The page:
Let’s get back to the myths about food. What is true and what is false? Lies and bad science (as well as our laziness and stress) are not only misleading but also dangerous to our health. Plus, we can also add to the problem of digestion all the food myths with which we grew up. In his book Spoon-Fed, Tim Spector tries to illuminate us about food science and different fad diet rules.

 Example 1: Gluten is dangerous

“All of a sudden, gluten is unhealthy, unnecessary, and potentially dangerous. The food industry supports the idea because it sees this as a lucrative new market (currently worth at least 17 billion dollars globally) and growing at about 10% a year. With enormous profits at stake, the power of money shapes the debate,” writes Tim Spector in his book. “Look around; everything is labeled as gluten-free: chicken, shampoo, chocolate, water… Influencers, celebrities, food companies are bombarding us daily with their gluten-free offerings. True gluten allergy is a rare phenomenon and often confused with the more common IBS or even depression.” 

So where did all the fear surrounding gluten come from?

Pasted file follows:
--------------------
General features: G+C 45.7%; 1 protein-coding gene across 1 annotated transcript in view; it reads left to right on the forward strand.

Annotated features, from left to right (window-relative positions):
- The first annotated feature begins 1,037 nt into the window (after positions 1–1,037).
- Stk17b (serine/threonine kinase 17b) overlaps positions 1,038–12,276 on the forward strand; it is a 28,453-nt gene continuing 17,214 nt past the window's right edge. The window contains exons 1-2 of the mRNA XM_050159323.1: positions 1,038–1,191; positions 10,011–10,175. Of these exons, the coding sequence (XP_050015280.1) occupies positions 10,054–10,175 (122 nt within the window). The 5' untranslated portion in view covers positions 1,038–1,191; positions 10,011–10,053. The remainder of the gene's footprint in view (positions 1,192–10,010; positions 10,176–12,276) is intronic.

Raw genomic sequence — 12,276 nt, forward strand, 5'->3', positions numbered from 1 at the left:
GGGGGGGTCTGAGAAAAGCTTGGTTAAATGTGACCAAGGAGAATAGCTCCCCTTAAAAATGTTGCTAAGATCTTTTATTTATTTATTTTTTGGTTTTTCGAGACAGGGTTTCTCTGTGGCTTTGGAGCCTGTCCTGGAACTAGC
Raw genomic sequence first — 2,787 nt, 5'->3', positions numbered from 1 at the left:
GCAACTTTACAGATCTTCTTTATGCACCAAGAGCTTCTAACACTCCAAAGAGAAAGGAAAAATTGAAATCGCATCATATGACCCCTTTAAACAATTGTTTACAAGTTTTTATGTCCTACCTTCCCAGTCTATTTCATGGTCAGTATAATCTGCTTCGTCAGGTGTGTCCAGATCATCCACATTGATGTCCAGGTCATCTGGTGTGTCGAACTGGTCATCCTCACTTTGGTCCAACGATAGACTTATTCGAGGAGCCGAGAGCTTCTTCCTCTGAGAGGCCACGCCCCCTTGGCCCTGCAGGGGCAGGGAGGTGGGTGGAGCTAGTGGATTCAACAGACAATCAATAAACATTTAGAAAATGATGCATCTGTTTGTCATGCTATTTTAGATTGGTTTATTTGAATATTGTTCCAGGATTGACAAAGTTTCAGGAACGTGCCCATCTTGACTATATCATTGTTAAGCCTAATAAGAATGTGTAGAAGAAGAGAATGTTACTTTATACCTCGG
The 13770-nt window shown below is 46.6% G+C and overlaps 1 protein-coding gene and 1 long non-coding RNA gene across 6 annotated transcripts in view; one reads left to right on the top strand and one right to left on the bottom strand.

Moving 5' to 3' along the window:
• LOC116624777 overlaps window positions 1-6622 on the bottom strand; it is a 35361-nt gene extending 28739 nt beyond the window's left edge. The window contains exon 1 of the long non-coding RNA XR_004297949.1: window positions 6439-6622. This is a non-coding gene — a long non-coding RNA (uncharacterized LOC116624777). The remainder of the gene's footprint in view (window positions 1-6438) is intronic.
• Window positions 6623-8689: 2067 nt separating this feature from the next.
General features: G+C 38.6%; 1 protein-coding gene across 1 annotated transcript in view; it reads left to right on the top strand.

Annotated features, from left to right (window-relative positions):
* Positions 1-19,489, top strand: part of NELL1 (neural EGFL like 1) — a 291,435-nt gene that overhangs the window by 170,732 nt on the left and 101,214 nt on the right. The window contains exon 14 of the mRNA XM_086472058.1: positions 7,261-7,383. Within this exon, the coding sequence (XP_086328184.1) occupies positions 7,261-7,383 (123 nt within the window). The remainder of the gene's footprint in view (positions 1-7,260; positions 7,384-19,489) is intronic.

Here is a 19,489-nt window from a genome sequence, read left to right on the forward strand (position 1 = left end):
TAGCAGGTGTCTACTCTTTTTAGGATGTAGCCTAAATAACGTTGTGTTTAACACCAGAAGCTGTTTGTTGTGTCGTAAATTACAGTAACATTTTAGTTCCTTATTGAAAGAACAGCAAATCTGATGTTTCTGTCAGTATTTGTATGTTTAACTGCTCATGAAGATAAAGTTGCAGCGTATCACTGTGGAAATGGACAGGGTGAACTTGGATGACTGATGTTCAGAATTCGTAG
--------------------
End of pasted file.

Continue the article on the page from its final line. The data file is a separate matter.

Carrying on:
From a small study conducted on rodents. Despite the crucial fact that the human equivalent of the amount of gluten consumed by the mice would be 20 slices of whole-grain bread per day. 

 There has also been a spate of sensational pseudoscientific diet books that lambast gluten as “unhealthy, unnatural, or bad.” We love to read; we want to believe in the wise words we read in books; we follow their advice, and, very often, we feel better, maybe due to a lack of clarity about what gluten is or by eliminating other troublesome foods such as alcohol, sugar, soda drinks, and so on. 

Approximately 65% of Americans believe a gluten-free diet is much healthier, but there’s no good evidence to support it. In fact, it is safe for 99% of us to eat whole grains. Unless you have a medically confirmed diagnosis of coeliac disease, avoiding gluten just because it is “trendy and cool” might do you more harm (in the long run) than good. 

 Example 2: Water